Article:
DIT vs Prahlad Vijendra Rao

 

Articled Clerk Tarun

CA Final

RPL & Co.

Give renewable energy zero-rate status under GST: Power Ministry

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Give renewable energy zero-rate status under GST

The Ministry of Power has recommended that renewable energy be given a zero-rate tax status under the Goods and Services Tax, predicting several adverse effects to the economy if there is any increase in power tariffs due to the new tax regime.

“Any further tariff increase due to GST may have a multiplier effect on economic development (such) as: (i) difficulty in passing through the impact to agriculture and domestic consumers, (ii) adverse impact on industrial production and GDP, (iii) adverse impact on Make in India, and (iv) adverse impact on export competitiveness of Indian products and services,” according to a presentation made by it to the GST Council during the ninth meeting of the GST Council on January 16.

In the presentation, a copy of which is in the possession of The Hindu, the Ministry took a benchmark GST rate of 18% and calculated that, if renewable energy is taxed at this rate, then capital expenditure in the sector would increase between 10% and 12% and tariffs for wind and solar energy could increase by as much as ?0.5 per unit.

The Power Ministry`s recommendation was for the GST Council to choose one of two options: either give renewable energy supply a zero-rate status, or give it a deemed export status.

The Ministry also asked for the inclusion of all hydro projects as renewable energy projects. Currently, only small hyrdro projects of a capacity of up to 25 MW are deemed renewable energy projects.

“It is a very arbitrary decision to have this distinction,” Sabyasachi Majumdar, Senior Vice President at ICRA, said. “Having all hyrdo projects as renewable will be good for the entire renewable sector because, with large renewable capacity being put in place, you need grid stability and large hyrdro is very good for grid stability.”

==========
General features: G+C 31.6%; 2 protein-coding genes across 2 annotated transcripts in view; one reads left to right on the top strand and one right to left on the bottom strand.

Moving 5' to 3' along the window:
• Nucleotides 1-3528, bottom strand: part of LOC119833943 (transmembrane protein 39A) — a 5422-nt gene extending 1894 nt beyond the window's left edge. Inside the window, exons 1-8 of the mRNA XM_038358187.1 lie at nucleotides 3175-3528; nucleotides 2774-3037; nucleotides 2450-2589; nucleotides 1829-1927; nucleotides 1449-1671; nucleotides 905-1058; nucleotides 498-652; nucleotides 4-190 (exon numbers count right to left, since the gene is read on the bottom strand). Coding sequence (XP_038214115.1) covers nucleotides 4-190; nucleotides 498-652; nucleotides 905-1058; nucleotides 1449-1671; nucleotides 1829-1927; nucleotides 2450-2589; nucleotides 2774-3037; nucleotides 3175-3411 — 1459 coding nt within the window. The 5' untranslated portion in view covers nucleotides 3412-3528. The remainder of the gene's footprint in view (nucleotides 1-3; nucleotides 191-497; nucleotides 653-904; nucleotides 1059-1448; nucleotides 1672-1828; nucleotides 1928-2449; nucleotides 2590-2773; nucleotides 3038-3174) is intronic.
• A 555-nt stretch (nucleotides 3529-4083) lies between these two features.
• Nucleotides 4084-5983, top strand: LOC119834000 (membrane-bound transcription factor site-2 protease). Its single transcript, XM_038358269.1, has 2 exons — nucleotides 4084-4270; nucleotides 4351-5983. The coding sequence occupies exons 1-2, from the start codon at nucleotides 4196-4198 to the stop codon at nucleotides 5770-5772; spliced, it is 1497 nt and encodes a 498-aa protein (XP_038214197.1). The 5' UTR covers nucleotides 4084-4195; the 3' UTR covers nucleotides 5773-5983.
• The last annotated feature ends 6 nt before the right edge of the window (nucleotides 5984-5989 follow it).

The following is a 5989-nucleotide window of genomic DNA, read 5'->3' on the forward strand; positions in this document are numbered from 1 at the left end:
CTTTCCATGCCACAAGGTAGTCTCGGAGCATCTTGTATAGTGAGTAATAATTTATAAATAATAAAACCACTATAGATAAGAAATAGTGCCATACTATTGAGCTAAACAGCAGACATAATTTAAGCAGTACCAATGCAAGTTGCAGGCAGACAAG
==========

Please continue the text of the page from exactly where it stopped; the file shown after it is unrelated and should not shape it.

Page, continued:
The Ministry also requested that supplies made to under-construction hydro power projects be granted deemed export status in line with what is being contemplated for solar projects.

“Granting deemed export status may involve tax shortfall of ?880 crore spread over a period of five years,” according to the presentation.

“If the idea is to have affordable power, it makes sense to have zero rate GST for renewable energy,” Mr. Majumdar said. “It would be very critical to maintain the growth and competitiveness of the sector. Either of the two options of zero rate or deemed export status will work for this.”

 

Articled Clerk Tarun

CA-Final

RPL & Co.

GDP may further slow down if GST implemented in hurry: Tax officials to FM Arun Jaitley

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GDP may further slow down if GST implemented in hurry: Tax officials to FM Arun Jaitley

Claiming that demonetisation has affected country`s growth, a major central revenue body has asked Finance Minister Arun Jaitley not to implement Goods and Services Tax (GST) in a hurry and threatened to take legal recourse in case their concerns are not addressed.

It termed as “illegal” certain decisions taken by Jaitley-headed GST Council and demanded that they be corrected. It also sought that the officer`s body be consulted before any final decision is taken.

The Council in its meeting on January 16, had agreed to give states the powers to levy tax on economic activity within 12 nautical miles of territorial waters.

Also, it was decided that the states will have powers to assess and administer 90 per cent of the tax payers under Rs 1.5 crore annual turnover, while the remaining would be controlled by the Centre.

In a letter to Jaitley, the All India Association of Group B Central Excise Gazetted Executive Officers, said the decision to transfer 90 per cent of service tax assessees to states is not supported by any lawful and logical base and therefore, the decisions taken by GST Council should be withdrawn immediately.

“Needless to say, any judicial intervention in the illegal decisions taken by GST Council, and if implemented by the Centre, would cause unnecessary delay in the implementation of Goods and Services Tax (GST).

“It is further added that due to demonetisation of old bank notes of Rs 500 and Rs 1,000, the GDP of the country is expected to fall at least 1 per cent (from 7.6 estimated to 6.6 per cent, as reviewed), and in case implementation of GST is delayed further, due to judicial scrutiny of the illegal decisions taken by GST Council, the country may suffer economically as the GDP may further slow down,” it said.